4 Tips to Improve Interviews

By Barb Daiker, PhD, RN, FACMPE, MGMA member, manager of quality, Minnesota Medical Association, Minneapolis
Originally published on the MGMA Blog on March 6, 2015
Republished with permission from MGMA

After interviewing at least 200 people for open positions ranging from entry-level to director of operations, I know how hard it is to sort through an applicant’s information and organize interview notes with reference material and background checks. Here are four tips for new and experienced managers to consider before the next interview:

Know what you want today, tomorrow

Pause before you start advertising an open position. Think about the skills you must have in a candidate and keep this list short. Does the person need a license, management experience, the ability to manage budgets? Use this list to sort applicants into the following skillset and experience categories:

  • Has
  • Has some
  • Does not have

While the list should be short, keep your options open for someone with a skillset you might need next year. For example, you need to improve patient flow for efficiency and quality purposes, but once that issue is addressed you might want to incorporate telehealth into your services. The skills needed to improve patient flow are different than what someone needs to assess and implement telehealth. The challenge is to hire someone who will meet today’s needs as well as what you need tomorrow.

Be thorough

As you prepare to interview candidates in the “has” category, read resumes carefully. Look for employment gaps, discontinuity in responsibilities or nontraditional responsibilities in a certain job. Develop questions that are unique to the candidate and will provide insight into skills and background. For example, ask about promotions, responsibilities that exceeded a traditional role or work experience that is out of the ordinary, such as a different industry or an unexpected location.

Keep your company overview to 15 minutes tops. Candidates should have researched the company and position ahead of time so provide them with a comprehensive job description and only answer questions about the job instead of restating the job description.

“Tell me about a time …”

Identify particularly challenging aspects of the position and ask open-ended questions that elicit information. For example, if a position requires a candidate to implement new initiatives, you might say, “Tell me about a time when you implemented a new project and it didn’t go well. What happened and how did you address the problem?” If there are staff conflicts, consider this question: “Tell me about a time when interpersonal conflict was negatively affecting the workplace. What was the situation and how did you handle it?” Listen for details of how a candidate responded to the situation. A strong response will give you a sense of the situation, including how it affected the organization. Ideally the candidate will also share what he or she learned from the situation and how it affects his or her management approach. It is not a poor response if a candidate did not solve the problem, but make sure you hear what the candidate learned from the experience. If an answer is hypothetical, ask for actual experiences.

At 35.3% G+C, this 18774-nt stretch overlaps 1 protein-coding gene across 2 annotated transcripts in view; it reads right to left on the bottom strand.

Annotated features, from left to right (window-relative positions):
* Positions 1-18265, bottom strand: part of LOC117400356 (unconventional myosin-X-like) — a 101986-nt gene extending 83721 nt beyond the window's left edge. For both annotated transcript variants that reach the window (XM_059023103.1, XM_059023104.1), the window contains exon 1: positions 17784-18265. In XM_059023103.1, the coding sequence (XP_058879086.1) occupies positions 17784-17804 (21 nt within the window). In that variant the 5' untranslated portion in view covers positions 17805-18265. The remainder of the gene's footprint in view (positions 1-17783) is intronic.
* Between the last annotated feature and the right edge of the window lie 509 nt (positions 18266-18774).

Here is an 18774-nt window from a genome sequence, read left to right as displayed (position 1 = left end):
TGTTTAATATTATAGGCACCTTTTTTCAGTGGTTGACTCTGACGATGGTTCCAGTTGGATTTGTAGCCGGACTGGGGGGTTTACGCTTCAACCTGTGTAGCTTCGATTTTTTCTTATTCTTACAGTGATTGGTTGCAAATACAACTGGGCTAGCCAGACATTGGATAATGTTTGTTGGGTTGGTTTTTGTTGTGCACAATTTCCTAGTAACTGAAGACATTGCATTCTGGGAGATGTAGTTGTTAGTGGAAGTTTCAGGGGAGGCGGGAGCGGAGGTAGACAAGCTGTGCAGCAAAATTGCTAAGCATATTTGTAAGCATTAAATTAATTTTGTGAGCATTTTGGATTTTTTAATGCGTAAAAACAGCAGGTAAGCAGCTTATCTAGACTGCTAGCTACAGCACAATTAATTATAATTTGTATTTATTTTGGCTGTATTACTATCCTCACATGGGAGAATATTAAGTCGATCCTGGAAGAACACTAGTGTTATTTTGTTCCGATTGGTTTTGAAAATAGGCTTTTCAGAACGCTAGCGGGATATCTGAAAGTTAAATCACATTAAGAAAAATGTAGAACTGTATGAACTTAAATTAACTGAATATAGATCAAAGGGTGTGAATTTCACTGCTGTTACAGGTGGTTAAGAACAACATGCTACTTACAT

Follow-up

Sometimes reference checks or other conversations lead to more questions so don’t be afraid to bring the candidate back in for another interview or schedule a call to explore an issue. You might want clarification on work experience, more information about an issue raised by a reference or you might see something new in a resume or cover letter that raises questions.

Once I tried to speed up the hiring process. Instead of using a three-step process — interviews with me, with me and our clinical manager and then with me and the department’s lead physicians — I did a telephone interview and had successful candidates meet with the clinical manager, physicians and me all at once. What a mistake! If we stuck with the three-step process, none of these candidates would have passed the second step. We wasted physician time and cast a poor light on the process.

Hiring is art and science. These tips will not guarantee success, but they might help you look at candidates in a new way.

Leave a Reply

Fill in your details below or click an icon to log in:

WordPress.com Logo

You are commenting using your WordPress.com account. Log Out / Change )

Twitter picture

You are commenting using your Twitter account. Log Out / Change )

Facebook photo

You are commenting using your Facebook account. Log Out / Change )

Google+ photo

You are commenting using your Google+ account. Log Out / Change )

Connecting to %s

%d bloggers like this: